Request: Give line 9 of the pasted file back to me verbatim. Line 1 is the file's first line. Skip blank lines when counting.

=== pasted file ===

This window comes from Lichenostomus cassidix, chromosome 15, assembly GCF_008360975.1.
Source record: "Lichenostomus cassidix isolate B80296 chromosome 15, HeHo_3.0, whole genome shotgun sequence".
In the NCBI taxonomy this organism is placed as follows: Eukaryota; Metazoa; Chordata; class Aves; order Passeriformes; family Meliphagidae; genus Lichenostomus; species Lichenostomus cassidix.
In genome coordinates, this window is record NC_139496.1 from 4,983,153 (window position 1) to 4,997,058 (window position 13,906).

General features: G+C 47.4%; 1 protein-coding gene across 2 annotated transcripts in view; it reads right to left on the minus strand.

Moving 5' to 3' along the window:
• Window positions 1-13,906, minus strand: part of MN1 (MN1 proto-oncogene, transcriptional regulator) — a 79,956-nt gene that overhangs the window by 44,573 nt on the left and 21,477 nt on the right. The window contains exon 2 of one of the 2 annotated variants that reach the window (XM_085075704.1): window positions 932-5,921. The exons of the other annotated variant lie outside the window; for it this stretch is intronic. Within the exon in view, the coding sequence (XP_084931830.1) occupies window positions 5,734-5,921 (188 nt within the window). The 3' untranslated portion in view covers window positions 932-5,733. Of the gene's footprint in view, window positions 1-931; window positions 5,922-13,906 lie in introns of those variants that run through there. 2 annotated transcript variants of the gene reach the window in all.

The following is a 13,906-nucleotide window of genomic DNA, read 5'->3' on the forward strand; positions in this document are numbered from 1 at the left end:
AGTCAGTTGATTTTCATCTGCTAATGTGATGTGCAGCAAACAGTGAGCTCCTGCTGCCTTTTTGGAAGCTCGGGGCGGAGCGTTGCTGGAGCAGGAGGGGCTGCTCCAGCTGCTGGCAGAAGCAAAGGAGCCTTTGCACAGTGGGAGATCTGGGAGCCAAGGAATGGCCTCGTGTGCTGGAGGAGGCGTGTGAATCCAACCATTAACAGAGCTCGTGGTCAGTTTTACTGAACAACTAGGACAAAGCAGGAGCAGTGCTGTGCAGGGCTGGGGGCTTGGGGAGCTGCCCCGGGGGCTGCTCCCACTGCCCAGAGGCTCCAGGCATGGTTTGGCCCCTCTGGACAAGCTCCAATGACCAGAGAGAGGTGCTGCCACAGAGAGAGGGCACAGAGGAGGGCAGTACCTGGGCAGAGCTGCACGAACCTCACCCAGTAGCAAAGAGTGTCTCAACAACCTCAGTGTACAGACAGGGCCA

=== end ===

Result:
AGTCAGTTGATTTTCATCTGCTAATGTGATGTGCAGCAAACAGTGAGCTCCTGCTGCCTTTTTGGAAGCTCGGGGCGGAGCGTTGCTGGAGCAGGAGGGGCTGCTCCAGCTGCTGGCAGAAGCAAAGGAGCCTTTGCACAGTGGGAGATCTGGGAGCCAAGGAATGGCCTCGTGTGCTGGAGGAGGCGTGTGAATCCAACCATTAACAGAGCTCGTGGTCAGTTTTACTGAACAACTAGGACAAAGCAGGAGCAGTGCTGTGCAGGGCTGGGGGCTTGGGGAGCTGCCCCGGGGGCTGCTCCCACTGCCCAGAGGCTCCAGGCATGGTTTGGCCCCTCTGGACAAGCTCCAATGACCAGAGAGAGGTGCTGCCACAGAGAGAGGGCACAGAGGAGGGCAGTACCTGGGCAGAGCTGCACGAACCTCACCCAGTAGCAAAGAGTGTCTCAACAACCTCAGTGTACAGACAGGGCCA